How to Help Someone You Care About

Listen. Communicate without judgment and monitor your nonverbal reactions. Be aware of your body signals and stop yourself before reacting to something you may find surprising, shocking or objectionable.

Use gender neutral or preferred pronouns. Use ambiguous language (such as “partner” or “significant other” other instead of “boyfriend” or “girlfriend”) so it is clear you are not assuming anything about their identity or the identity of their perpetrator. Instead, wait for the survivor to disclose this information and then use the pronouns they do. If you are unsure of what pronouns to use, ask.

Be there. If the survivor seeks medical attention or plans to report, offer to be there. Your presence can offer the support they need.

Be careful not to out an LGBT+ survivor. Even if a survivor has disclosed their sexual orientation or gender identity to you, few people in their life may know. Approach this area with sensitivity if you ask whether this person is out, and to whom. Knowing the answer to this question will help you provide more appropriate support when communicating with hospital staff or the survivor’s friends, partners or family.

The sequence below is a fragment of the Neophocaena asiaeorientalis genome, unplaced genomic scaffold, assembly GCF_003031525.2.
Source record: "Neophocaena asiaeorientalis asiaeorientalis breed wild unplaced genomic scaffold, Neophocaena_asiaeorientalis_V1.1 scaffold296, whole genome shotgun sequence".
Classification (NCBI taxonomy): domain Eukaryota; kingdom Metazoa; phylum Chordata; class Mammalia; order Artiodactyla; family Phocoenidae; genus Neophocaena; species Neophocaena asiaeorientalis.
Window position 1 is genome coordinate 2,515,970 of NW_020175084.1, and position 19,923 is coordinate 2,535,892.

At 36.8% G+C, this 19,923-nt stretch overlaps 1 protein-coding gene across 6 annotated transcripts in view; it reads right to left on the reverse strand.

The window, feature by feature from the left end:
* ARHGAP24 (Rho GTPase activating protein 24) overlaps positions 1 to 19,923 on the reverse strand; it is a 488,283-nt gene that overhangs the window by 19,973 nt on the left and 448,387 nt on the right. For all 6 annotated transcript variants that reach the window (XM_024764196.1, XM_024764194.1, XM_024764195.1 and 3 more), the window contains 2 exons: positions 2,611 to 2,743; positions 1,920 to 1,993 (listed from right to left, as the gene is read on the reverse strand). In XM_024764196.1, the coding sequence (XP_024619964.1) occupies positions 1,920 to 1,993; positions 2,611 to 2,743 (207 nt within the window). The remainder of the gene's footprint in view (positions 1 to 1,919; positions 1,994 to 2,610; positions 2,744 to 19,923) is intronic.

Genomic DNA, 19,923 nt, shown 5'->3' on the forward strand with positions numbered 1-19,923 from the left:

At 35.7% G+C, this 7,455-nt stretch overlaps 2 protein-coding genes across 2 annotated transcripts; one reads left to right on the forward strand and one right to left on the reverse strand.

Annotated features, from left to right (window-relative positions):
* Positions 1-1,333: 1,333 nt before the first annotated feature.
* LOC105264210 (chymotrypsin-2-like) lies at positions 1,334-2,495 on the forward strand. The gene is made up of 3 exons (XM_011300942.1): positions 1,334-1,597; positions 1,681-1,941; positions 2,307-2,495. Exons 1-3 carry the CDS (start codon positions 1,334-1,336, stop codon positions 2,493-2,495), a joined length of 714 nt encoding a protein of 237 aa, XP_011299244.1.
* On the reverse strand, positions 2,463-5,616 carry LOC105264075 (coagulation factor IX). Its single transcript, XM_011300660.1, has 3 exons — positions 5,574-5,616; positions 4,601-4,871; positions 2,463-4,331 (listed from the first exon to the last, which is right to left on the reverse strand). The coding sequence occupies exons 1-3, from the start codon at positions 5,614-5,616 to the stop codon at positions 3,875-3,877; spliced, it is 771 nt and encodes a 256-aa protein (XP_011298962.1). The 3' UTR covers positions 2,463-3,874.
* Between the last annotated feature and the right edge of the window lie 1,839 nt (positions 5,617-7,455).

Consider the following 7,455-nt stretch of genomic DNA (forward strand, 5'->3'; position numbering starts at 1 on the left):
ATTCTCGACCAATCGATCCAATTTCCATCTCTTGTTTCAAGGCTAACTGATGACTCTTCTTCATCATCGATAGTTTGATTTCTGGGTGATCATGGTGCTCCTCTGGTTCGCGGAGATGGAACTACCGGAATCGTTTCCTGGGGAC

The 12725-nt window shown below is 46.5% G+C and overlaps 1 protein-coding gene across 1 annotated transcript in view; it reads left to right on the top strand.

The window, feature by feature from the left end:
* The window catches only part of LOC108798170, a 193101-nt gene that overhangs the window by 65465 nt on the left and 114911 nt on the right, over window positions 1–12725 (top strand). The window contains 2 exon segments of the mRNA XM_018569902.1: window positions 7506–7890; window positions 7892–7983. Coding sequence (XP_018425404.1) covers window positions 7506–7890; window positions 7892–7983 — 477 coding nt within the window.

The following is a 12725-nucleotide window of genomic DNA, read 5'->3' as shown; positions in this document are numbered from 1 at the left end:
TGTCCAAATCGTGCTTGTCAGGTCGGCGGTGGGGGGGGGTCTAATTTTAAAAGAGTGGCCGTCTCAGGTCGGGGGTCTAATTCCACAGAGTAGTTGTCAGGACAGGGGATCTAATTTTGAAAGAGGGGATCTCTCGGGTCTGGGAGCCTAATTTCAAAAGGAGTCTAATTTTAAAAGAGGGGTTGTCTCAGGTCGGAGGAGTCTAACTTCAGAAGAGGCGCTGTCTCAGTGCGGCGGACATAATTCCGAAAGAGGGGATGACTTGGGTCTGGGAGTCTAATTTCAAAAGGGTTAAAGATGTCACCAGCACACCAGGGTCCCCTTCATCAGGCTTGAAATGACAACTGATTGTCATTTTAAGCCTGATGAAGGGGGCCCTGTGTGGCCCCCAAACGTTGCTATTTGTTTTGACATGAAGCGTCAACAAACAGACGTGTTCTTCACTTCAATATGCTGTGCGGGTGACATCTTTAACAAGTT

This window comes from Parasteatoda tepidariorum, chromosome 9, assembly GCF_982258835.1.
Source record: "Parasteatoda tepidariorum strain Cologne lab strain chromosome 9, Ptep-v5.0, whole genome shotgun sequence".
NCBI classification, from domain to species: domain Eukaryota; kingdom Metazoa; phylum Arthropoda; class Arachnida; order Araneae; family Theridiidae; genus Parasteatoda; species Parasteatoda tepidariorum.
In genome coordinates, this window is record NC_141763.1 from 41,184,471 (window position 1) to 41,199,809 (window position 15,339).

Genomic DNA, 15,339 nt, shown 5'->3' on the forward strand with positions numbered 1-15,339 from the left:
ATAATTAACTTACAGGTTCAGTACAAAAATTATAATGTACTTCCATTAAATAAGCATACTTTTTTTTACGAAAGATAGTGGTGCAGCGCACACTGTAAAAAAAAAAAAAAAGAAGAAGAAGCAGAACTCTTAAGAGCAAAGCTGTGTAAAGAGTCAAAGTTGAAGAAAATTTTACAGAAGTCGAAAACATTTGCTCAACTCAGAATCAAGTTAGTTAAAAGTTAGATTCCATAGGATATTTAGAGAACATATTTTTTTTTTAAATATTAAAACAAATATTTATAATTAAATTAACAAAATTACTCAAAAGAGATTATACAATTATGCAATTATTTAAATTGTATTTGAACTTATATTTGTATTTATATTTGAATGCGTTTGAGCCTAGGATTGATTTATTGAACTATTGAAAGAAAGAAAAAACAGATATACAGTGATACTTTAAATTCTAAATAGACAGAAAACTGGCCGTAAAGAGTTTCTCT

Share resources. Encourage them to take advantage of resources like those offered on this page, but realize that only they can make the decision to get help.

Be patient. Remember, there is no timetable for recovering from trauma. Avoid putting pressure on them to engage in activities they aren’t ready to do yet.

Self-care. Encourage the survivor to practice good self-care, and make sure you are caring for yourself too!

Related Links


Women's Center

Alumni Hall 2nd Floor 
300 College Park 
Dayton, Ohio 45469 - 0322